Alba and the Venezuelan resistance in Brazil
“When I left [Venezuela], I said, ‘I will be the resistance in Brazil because I will have a voice and I will tell the world who we are”. One of the pioneers of the first Boa Vista Welcoming Centre, Ms. Alba Marina is certainly a force of resistance in Brazilian lands – and still offers support to her compatriots so they can have a smoother transition when they arrive into another country.
Working in partnership with the NGO Fraternity Without Borders, Alba managed to put into practice the dream of creating a housing space in which the stigma of a refugee was denounced and deconstructed. In operation since December 2017, the Welcoming Centre is in constant transformation by those who call it home. “We don’t have a standard, a model, like ‘that’s how we had planned it’ here. It’s a lot based on our hearts, our logic and our common sense. It depends on what we want to improve and what we can do with the tools we have in our hands,” she says.
This is what makes the Centre so distinct from the region’s shelters, which are under the administration of the United Nations and the Brazilian Army, for example. There, each person is responsible for some kind of task or activity to keep the structure functioning, from cooking to entertainment for the children. “We don’t compete with anyone, because we don’t do the same work,” Alba says. “It’s my dream that we become a point of reference and importance in the world. A reference for humanity especially those displace – the immigrants, in a situation of refuge, crisis, and protagonists of their lives, capable of having control of their own lives. They just need to be seen, for people to believe that they can do things”, she adds with the sparkle in her eyes with a strong belief in social change. But it goes beyond that.
What makes the Welcoming Centre special is the vision behind Alba’s dream and hope that there is the story and linkage in every person who, just like everyone else there, was forced to be a migrant. There is a person whose resistance and bravery is to find a home away from home. “I even said once that the immigrant was an orphan from ‘there’. That it searched in the eyes of others, the lost gazes; that it searched in the hugs it received in Brazil, the hugs from friends, the love of thy neighbour; and the coffee here, it tried to feel the taste of coffee there. Our whole process is a process of ‘where is what I left behind’ and ‘the life I used to live, I want it again’. It’s a constant struggle because one had no option but to leave”, Alba narrates with the pain that only those who have experienced the hardship of having to leave home.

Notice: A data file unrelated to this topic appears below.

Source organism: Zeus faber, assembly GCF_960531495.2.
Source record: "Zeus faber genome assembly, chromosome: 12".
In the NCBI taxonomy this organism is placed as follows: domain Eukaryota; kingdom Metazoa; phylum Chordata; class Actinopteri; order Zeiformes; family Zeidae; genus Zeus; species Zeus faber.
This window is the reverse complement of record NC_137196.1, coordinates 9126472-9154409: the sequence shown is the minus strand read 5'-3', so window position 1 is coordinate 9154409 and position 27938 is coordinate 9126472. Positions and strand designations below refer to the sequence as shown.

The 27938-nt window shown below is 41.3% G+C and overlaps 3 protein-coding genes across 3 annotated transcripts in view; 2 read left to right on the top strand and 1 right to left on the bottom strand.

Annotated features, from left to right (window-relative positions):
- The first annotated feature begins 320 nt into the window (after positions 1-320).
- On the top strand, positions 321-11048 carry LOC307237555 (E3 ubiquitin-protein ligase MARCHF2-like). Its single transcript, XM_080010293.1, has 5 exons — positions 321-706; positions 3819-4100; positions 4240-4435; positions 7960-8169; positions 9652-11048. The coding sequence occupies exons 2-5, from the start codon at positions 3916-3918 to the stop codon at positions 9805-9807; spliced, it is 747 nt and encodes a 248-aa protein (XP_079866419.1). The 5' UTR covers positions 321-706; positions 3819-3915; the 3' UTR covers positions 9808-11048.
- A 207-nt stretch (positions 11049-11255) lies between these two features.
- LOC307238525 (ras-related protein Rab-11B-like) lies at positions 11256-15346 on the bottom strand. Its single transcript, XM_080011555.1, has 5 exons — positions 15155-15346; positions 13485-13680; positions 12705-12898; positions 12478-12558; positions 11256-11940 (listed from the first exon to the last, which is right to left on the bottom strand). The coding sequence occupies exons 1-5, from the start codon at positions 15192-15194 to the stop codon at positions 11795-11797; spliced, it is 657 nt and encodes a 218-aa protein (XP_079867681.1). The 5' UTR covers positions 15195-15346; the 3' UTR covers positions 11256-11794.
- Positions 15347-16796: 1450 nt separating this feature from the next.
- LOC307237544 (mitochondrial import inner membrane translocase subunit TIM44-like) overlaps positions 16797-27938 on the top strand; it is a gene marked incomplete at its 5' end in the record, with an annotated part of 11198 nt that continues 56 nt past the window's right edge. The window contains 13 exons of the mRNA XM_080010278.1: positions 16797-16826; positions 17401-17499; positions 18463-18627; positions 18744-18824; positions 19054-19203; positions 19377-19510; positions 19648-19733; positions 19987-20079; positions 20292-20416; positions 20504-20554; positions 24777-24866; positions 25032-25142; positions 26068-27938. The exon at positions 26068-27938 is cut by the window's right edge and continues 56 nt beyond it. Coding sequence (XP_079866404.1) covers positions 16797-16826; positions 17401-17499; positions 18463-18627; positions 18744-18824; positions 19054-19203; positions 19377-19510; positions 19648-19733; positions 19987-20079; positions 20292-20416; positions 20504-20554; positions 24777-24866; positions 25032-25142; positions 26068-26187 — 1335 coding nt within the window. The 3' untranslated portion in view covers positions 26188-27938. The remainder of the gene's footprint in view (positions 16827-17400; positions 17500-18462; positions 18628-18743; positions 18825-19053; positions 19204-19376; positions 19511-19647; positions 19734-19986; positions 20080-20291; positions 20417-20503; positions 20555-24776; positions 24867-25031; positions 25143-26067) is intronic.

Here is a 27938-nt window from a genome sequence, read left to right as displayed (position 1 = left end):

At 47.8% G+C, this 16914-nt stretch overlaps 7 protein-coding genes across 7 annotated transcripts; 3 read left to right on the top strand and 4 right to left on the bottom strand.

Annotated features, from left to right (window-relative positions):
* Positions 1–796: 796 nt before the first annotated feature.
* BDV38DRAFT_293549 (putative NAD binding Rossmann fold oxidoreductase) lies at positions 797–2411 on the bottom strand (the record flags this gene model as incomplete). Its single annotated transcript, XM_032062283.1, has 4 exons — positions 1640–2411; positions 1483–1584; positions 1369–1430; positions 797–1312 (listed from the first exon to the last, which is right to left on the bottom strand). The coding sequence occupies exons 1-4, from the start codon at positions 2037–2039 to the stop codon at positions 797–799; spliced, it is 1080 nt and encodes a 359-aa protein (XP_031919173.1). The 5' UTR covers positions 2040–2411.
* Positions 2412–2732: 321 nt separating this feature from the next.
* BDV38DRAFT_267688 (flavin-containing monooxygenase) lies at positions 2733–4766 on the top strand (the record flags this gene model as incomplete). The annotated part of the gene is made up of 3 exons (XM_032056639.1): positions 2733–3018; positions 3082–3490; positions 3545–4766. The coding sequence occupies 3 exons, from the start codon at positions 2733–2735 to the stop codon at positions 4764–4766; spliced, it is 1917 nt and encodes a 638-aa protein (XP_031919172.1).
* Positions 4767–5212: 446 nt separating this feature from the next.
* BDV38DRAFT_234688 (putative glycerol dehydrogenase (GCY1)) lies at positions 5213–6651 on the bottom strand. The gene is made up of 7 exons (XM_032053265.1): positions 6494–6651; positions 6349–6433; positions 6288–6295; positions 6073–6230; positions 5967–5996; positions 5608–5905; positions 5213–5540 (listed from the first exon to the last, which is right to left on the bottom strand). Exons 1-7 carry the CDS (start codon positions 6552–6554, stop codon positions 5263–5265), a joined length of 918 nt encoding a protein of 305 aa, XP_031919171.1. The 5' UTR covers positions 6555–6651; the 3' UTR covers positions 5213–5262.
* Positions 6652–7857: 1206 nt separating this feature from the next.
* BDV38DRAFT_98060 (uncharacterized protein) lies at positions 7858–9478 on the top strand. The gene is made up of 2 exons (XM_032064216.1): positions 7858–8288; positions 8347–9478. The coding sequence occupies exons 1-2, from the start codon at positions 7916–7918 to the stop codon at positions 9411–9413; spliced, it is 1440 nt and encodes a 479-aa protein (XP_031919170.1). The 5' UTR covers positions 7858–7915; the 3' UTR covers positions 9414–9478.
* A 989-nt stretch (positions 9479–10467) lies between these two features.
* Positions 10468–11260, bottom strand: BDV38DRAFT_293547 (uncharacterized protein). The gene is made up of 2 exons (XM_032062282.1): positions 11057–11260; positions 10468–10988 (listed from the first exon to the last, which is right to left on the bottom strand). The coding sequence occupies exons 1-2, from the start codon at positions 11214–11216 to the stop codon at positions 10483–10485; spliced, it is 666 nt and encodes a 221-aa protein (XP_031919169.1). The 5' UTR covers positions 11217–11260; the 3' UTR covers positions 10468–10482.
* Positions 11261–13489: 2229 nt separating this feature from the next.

Alba carries in her words the wisdom of those who understand how important it is to welcome and look at the other with empathy because she herself experienced what it means to be displaced leaving everything she loved behind. “I never thought in my life that I would leave Venezuela. Now we are being forced to be immigrants without consent and any preparation. And the other countries are being forced to receive immigrants in retrospect. Because when I was in my country and saw immigration in Europe I thought ‘ah, they’re in Europe’. Don’t you know that you can be one of them?”
Alba reflects on how this process could be made easier, less painful if tolerance was cultivated before nationalism. “You are educated to be a nationalist. You are educated to think that what is yours is better than others. That’s bad. You have to be educated to be a citizen of the world. To see everyone as human beings, to be tolerant and to love others, to love the mixture. The Latin Americans are a total mixture, you know. How can we forget this reality? Why aren’t we reminded of this from the beginning? It would be much easier. We would accept each other. You would be able to look into my eyes and see ‘you’re just like me’”.
With sorrow, Alba still mentions the greatest pain of this whole situation is the loss of cultural identity loss and being stateless. “They asked me once, ‘Do you want to go back?’ I said, ‘Man, I want to go back. But could I go back?’ No. First, because I have nowhere to go back to. The country where I grew up, is not a country anymore. The structure is there, but my neighbours, my friends, my culture, my society, the one that educated me, doesn’t exist. It was destroyed”, she says. “I see them dying of hunger. And not only from hunger. To die from infinite sadness is the greatest lost and tragedy of humanity. People are dying from sadness. We were known as the happiest people. We still laugh at our misfortunes, sad as we are, but what I see today is desolation. People are walking with their shoulders down, their heads down, sad eyes…tired. What have they done to my country? I don’t know,” she says with the tired eyes of those who feel for her people.
Even so, Alba is hopeful and strives for a solution: “create things,” just like she did with the Welcoming Centre in Boa Vista. “We have to show the world who we are. To be Venezuela, not Venezuelan, outside Venezuela. Anywhere in the world. So that, when the day comes, we can go back and re-build our country and ourselves. A better country. It doesn’t mean it’s the best country, but what we thought our country was, you know? That’s what I have to tell you”, she concludes with a steely determination and the strength to resist and move forward.
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